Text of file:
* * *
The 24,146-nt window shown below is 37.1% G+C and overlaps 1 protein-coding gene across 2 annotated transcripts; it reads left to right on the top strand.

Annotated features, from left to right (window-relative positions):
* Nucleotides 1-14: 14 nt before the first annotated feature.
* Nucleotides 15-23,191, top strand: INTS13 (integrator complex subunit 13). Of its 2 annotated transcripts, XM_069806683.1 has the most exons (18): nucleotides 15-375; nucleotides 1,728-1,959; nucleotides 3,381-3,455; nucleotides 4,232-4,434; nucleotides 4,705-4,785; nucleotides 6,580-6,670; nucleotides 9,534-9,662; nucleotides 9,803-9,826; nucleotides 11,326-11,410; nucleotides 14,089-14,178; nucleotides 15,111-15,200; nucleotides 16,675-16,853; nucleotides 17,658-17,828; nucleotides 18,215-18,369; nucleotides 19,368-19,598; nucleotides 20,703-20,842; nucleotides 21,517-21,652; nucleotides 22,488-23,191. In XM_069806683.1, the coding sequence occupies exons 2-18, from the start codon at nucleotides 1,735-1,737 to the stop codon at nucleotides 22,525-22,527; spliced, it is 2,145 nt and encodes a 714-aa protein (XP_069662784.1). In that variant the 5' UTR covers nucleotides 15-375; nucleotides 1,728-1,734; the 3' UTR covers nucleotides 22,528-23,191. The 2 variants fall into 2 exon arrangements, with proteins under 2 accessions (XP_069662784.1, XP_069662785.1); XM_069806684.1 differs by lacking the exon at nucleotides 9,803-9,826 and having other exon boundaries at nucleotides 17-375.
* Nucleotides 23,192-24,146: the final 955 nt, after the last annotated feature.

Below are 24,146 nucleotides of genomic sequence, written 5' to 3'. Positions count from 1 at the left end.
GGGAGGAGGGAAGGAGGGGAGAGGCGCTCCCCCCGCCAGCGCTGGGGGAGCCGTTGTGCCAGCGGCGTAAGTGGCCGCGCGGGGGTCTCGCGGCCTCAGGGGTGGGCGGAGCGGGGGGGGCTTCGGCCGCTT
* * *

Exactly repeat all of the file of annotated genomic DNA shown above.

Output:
The 24,146-nt window shown below is 37.1% G+C and overlaps 1 protein-coding gene across 2 annotated transcripts; it reads left to right on the top strand.

Annotated features, from left to right (window-relative positions):
* Nucleotides 1-14: 14 nt before the first annotated feature.
* Nucleotides 15-23,191, top strand: INTS13 (integrator complex subunit 13). Of its 2 annotated transcripts, XM_069806683.1 has the most exons (18): nucleotides 15-375; nucleotides 1,728-1,959; nucleotides 3,381-3,455; nucleotides 4,232-4,434; nucleotides 4,705-4,785; nucleotides 6,580-6,670; nucleotides 9,534-9,662; nucleotides 9,803-9,826; nucleotides 11,326-11,410; nucleotides 14,089-14,178; nucleotides 15,111-15,200; nucleotides 16,675-16,853; nucleotides 17,658-17,828; nucleotides 18,215-18,369; nucleotides 19,368-19,598; nucleotides 20,703-20,842; nucleotides 21,517-21,652; nucleotides 22,488-23,191. In XM_069806683.1, the coding sequence occupies exons 2-18, from the start codon at nucleotides 1,735-1,737 to the stop codon at nucleotides 22,525-22,527; spliced, it is 2,145 nt and encodes a 714-aa protein (XP_069662784.1). In that variant the 5' UTR covers nucleotides 15-375; nucleotides 1,728-1,734; the 3' UTR covers nucleotides 22,528-23,191. The 2 variants fall into 2 exon arrangements, with proteins under 2 accessions (XP_069662784.1, XP_069662785.1); XM_069806684.1 differs by lacking the exon at nucleotides 9,803-9,826 and having other exon boundaries at nucleotides 17-375.
* Nucleotides 23,192-24,146: the final 955 nt, after the last annotated feature.

Below are 24,146 nucleotides of genomic sequence, written 5' to 3'. Positions count from 1 at the left end.
GGGAGGAGGGAAGGAGGGGAGAGGCGCTCCCCCCGCCAGCGCTGGGGGAGCCGTTGTGCCAGCGGCGTAAGTGGCCGCGCGGGGGTCTCGCGGCCTCAGGGGTGGGCGGAGCGGGGGGGGCTTCGGCCGCTT